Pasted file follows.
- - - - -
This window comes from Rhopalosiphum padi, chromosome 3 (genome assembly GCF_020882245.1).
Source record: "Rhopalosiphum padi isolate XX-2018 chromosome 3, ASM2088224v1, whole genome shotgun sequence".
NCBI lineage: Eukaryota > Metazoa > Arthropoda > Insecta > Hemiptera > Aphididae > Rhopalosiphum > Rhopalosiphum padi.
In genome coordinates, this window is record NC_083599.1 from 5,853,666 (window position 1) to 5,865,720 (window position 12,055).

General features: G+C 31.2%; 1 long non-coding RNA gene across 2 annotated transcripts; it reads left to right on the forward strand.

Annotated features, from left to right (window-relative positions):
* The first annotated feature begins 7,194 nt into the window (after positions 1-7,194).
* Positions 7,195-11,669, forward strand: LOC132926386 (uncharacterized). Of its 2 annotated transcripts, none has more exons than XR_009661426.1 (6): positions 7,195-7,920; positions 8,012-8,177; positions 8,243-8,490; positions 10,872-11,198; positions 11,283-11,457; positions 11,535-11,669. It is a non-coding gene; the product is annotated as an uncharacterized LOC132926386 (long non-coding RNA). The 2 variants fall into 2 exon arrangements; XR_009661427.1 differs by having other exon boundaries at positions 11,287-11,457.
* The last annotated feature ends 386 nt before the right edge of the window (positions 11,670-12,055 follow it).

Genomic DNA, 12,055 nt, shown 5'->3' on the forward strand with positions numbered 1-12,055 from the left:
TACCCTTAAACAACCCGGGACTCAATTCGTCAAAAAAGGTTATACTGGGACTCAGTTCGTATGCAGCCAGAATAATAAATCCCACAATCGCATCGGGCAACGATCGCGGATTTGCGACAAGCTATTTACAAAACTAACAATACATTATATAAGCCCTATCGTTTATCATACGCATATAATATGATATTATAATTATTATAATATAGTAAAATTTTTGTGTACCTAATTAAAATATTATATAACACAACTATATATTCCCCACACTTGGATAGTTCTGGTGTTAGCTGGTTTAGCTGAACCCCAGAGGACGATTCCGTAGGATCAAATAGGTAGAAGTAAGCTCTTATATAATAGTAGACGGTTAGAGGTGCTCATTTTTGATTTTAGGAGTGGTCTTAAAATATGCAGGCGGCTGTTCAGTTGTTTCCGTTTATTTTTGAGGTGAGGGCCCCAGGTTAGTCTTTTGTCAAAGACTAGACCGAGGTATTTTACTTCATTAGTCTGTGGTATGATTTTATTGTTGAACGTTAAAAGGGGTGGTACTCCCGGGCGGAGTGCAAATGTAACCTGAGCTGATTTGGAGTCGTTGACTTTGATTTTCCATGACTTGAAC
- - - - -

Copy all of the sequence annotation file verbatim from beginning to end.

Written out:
This window comes from Rhopalosiphum padi, chromosome 3 (genome assembly GCF_020882245.1).
Source record: "Rhopalosiphum padi isolate XX-2018 chromosome 3, ASM2088224v1, whole genome shotgun sequence".
NCBI lineage: Eukaryota > Metazoa > Arthropoda > Insecta > Hemiptera > Aphididae > Rhopalosiphum > Rhopalosiphum padi.
In genome coordinates, this window is record NC_083599.1 from 5,853,666 (window position 1) to 5,865,720 (window position 12,055).

General features: G+C 31.2%; 1 long non-coding RNA gene across 2 annotated transcripts; it reads left to right on the forward strand.

Annotated features, from left to right (window-relative positions):
* The first annotated feature begins 7,194 nt into the window (after positions 1-7,194).
* Positions 7,195-11,669, forward strand: LOC132926386 (uncharacterized). Of its 2 annotated transcripts, none has more exons than XR_009661426.1 (6): positions 7,195-7,920; positions 8,012-8,177; positions 8,243-8,490; positions 10,872-11,198; positions 11,283-11,457; positions 11,535-11,669. It is a non-coding gene; the product is annotated as an uncharacterized LOC132926386 (long non-coding RNA). The 2 variants fall into 2 exon arrangements; XR_009661427.1 differs by having other exon boundaries at positions 11,287-11,457.
* The last annotated feature ends 386 nt before the right edge of the window (positions 11,670-12,055 follow it).

Genomic DNA, 12,055 nt, shown 5'->3' on the forward strand with positions numbered 1-12,055 from the left:
TACCCTTAAACAACCCGGGACTCAATTCGTCAAAAAAGGTTATACTGGGACTCAGTTCGTATGCAGCCAGAATAATAAATCCCACAATCGCATCGGGCAACGATCGCGGATTTGCGACAAGCTATTTACAAAACTAACAATACATTATATAAGCCCTATCGTTTATCATACGCATATAATATGATATTATAATTATTATAATATAGTAAAATTTTTGTGTACCTAATTAAAATATTATATAACACAACTATATATTCCCCACACTTGGATAGTTCTGGTGTTAGCTGGTTTAGCTGAACCCCAGAGGACGATTCCGTAGGATCAAATAGGTAGAAGTAAGCTCTTATATAATAGTAGACGGTTAGAGGTGCTCATTTTTGATTTTAGGAGTGGTCTTAAAATATGCAGGCGGCTGTTCAGTTGTTTCCGTTTATTTTTGAGGTGAGGGCCCCAGGTTAGTCTTTTGTCAAAGACTAGACCGAGGTATTTTACTTCATTAGTCTGTGGTATGATTTTATTGTTGAACGTTAAAAGGGGTGGTACTCCCGGGCGGAGTGCAAATGTAACCTGAGCTGATTTGGAGTCGTTGACTTTGATTTTCCATGACTTGAAC